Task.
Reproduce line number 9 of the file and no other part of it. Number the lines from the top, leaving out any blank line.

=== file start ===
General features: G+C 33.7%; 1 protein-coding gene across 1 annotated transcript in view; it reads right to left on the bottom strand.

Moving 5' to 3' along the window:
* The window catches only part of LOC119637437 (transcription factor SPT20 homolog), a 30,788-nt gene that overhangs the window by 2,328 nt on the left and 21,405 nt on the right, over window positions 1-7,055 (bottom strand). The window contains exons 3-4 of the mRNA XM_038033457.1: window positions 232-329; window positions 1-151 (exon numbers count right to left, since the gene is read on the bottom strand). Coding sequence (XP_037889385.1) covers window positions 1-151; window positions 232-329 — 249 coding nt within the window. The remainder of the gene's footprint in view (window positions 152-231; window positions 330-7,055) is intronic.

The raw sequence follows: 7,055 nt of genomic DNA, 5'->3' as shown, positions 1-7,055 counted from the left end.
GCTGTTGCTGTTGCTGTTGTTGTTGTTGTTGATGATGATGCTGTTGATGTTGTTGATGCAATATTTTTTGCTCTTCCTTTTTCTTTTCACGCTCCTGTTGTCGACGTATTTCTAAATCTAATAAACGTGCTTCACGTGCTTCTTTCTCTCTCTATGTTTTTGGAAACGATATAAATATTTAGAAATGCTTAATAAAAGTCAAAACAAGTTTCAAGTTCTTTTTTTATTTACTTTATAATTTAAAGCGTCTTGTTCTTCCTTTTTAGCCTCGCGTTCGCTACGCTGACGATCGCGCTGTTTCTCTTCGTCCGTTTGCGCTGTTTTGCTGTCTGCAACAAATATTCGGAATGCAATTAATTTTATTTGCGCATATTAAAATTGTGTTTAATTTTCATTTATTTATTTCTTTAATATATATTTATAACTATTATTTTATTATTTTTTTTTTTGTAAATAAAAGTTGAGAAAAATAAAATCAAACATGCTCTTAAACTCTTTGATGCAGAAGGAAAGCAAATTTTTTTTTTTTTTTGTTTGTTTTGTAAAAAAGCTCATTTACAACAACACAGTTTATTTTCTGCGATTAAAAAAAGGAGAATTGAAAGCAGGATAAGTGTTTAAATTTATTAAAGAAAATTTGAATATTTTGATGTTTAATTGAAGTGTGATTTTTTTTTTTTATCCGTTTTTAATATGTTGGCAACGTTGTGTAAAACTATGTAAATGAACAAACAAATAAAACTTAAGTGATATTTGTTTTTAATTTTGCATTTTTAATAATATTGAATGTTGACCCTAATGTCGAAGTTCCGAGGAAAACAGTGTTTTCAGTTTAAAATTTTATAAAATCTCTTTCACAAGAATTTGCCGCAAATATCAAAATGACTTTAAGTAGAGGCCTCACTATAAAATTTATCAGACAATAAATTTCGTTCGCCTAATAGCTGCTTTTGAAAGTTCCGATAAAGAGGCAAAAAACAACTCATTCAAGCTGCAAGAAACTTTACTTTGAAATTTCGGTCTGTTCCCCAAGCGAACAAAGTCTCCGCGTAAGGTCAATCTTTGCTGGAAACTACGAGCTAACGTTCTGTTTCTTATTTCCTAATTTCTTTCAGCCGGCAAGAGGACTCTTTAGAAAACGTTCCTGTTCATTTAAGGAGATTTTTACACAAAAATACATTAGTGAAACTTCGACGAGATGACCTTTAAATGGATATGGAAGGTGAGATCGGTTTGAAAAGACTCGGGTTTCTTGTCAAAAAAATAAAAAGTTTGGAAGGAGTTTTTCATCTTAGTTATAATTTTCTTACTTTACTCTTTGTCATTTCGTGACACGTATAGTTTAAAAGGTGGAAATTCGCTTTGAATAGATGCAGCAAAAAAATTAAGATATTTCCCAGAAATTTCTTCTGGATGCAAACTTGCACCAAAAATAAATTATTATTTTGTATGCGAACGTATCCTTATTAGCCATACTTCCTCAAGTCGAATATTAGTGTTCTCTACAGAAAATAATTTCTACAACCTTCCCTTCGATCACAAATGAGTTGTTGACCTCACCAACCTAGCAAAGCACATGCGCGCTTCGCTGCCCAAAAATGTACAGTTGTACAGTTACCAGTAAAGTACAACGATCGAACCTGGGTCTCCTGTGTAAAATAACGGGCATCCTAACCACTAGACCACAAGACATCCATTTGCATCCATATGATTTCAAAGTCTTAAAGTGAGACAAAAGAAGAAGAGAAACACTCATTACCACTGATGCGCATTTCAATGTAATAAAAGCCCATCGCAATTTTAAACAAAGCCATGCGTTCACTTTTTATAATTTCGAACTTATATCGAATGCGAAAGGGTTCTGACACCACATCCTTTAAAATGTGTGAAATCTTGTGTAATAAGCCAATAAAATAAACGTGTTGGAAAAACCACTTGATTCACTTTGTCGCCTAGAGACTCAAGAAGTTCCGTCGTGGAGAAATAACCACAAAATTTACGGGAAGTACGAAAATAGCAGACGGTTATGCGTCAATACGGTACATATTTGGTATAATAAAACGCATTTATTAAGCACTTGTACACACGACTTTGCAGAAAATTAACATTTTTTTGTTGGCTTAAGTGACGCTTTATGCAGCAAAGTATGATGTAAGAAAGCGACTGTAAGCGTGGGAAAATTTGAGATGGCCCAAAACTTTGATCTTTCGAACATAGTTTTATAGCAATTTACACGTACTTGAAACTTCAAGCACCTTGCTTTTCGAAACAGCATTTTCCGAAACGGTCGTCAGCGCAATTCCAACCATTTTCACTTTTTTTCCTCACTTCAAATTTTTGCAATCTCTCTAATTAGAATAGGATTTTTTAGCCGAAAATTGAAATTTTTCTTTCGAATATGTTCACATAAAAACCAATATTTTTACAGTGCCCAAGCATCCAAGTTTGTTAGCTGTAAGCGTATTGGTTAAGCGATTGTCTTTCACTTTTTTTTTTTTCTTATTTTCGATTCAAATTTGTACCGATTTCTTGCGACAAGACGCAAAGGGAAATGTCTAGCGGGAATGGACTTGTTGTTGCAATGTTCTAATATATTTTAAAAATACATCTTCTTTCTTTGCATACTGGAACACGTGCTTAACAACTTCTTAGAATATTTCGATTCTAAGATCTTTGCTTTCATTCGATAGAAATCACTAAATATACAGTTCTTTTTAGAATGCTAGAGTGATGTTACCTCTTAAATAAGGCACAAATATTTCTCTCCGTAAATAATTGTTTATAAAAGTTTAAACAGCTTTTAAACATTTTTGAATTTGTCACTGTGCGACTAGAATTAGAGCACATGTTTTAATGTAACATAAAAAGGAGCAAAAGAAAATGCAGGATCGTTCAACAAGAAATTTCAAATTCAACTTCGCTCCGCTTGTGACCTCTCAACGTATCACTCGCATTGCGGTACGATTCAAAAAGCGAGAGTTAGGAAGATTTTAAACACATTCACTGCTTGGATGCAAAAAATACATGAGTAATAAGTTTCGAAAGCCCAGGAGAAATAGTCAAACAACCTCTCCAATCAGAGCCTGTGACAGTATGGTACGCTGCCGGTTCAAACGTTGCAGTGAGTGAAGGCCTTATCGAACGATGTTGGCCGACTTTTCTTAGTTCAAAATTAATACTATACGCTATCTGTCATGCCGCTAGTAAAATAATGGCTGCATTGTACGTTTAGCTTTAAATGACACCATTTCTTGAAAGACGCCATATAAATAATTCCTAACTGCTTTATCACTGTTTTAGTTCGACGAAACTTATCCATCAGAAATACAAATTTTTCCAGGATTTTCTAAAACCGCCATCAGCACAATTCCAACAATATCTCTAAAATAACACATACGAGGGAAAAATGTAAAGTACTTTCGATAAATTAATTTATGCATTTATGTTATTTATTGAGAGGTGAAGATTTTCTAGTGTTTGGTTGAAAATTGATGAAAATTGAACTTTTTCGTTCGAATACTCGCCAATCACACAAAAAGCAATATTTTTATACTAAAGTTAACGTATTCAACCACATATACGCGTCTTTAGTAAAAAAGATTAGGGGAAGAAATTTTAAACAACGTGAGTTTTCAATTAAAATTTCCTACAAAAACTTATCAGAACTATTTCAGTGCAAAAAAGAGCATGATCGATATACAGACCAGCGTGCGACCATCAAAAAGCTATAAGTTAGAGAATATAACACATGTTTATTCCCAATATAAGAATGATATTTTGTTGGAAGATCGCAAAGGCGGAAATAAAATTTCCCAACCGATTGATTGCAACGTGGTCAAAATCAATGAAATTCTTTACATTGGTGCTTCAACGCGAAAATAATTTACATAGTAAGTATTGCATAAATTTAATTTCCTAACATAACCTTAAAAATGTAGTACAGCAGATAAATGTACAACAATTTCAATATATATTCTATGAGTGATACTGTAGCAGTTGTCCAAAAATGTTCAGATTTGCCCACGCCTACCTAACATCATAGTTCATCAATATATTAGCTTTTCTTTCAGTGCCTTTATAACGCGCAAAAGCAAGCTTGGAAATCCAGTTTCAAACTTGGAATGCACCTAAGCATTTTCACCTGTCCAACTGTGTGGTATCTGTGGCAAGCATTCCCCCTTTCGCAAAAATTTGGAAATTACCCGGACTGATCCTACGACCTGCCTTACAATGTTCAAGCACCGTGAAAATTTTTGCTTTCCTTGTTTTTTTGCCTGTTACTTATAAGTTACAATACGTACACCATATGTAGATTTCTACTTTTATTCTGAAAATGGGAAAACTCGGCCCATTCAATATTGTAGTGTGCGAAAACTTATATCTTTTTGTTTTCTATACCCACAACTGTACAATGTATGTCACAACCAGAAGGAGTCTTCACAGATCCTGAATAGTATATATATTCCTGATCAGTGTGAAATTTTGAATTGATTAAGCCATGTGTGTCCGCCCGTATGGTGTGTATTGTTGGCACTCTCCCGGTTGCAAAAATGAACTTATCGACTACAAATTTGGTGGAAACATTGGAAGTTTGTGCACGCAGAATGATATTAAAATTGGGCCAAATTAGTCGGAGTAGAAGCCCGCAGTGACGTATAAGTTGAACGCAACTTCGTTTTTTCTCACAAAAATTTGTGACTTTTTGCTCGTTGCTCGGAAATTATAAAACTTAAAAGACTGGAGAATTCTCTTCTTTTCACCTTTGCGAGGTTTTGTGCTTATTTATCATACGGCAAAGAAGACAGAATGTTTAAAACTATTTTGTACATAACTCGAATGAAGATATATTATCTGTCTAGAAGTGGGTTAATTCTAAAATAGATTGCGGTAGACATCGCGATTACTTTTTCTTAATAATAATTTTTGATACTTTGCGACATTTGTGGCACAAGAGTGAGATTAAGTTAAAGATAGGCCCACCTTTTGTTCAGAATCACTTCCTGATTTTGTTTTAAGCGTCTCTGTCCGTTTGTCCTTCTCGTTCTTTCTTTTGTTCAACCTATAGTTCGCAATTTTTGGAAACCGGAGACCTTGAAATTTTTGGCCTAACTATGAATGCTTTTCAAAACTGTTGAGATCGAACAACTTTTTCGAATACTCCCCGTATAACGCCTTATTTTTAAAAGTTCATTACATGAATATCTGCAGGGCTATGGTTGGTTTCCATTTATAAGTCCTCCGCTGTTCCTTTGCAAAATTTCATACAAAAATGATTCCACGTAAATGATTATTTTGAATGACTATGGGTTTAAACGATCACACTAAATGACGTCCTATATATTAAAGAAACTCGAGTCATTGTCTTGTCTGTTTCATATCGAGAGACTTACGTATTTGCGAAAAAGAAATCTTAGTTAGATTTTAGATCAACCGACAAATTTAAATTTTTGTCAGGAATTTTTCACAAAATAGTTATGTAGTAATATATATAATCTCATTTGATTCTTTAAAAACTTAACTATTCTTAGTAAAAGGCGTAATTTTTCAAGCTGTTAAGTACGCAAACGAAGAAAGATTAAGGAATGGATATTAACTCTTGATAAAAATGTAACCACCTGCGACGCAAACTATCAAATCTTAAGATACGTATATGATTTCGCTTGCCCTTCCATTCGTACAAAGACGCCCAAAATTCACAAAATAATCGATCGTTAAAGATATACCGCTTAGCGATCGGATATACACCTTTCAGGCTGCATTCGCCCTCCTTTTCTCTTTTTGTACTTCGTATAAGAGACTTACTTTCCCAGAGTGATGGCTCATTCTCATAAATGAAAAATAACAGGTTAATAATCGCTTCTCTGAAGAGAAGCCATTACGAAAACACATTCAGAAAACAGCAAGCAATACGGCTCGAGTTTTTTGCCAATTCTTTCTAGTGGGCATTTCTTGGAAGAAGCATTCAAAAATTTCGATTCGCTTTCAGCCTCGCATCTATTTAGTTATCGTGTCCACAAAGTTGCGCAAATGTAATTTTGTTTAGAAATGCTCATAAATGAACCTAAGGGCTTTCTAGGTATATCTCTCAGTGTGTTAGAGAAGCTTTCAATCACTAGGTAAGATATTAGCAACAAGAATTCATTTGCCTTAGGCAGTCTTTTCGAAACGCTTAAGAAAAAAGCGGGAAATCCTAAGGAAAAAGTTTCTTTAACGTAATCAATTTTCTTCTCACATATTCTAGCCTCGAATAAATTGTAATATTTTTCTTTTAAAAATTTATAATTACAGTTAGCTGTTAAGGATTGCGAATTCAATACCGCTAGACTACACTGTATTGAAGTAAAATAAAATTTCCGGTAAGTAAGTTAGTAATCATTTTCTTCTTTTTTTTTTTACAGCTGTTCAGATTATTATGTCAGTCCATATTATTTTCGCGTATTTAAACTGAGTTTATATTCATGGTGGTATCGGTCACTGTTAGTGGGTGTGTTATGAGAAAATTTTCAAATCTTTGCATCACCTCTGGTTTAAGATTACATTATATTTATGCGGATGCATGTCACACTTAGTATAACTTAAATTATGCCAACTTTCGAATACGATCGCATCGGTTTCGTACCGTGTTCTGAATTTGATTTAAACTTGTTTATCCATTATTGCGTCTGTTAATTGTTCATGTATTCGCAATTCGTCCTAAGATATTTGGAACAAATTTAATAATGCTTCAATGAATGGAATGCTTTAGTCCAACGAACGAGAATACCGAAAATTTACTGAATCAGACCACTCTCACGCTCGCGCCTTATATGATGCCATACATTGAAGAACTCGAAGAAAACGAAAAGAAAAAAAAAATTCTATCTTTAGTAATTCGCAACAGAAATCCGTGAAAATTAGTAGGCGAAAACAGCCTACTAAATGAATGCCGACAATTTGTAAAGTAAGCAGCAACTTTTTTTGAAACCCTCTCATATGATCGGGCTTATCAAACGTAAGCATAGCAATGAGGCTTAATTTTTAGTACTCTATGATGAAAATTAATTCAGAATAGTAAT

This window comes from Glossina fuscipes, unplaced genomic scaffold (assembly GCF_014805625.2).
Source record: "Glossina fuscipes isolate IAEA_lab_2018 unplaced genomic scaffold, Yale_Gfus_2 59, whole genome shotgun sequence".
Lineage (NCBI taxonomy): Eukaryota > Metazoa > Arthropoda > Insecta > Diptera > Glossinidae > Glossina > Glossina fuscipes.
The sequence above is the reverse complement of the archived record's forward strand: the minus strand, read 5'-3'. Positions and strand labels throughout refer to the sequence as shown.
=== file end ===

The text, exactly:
The sequence above is the reverse complement of the archived record's forward strand: the minus strand, read 5'-3'. Positions and strand labels throughout refer to the sequence as shown.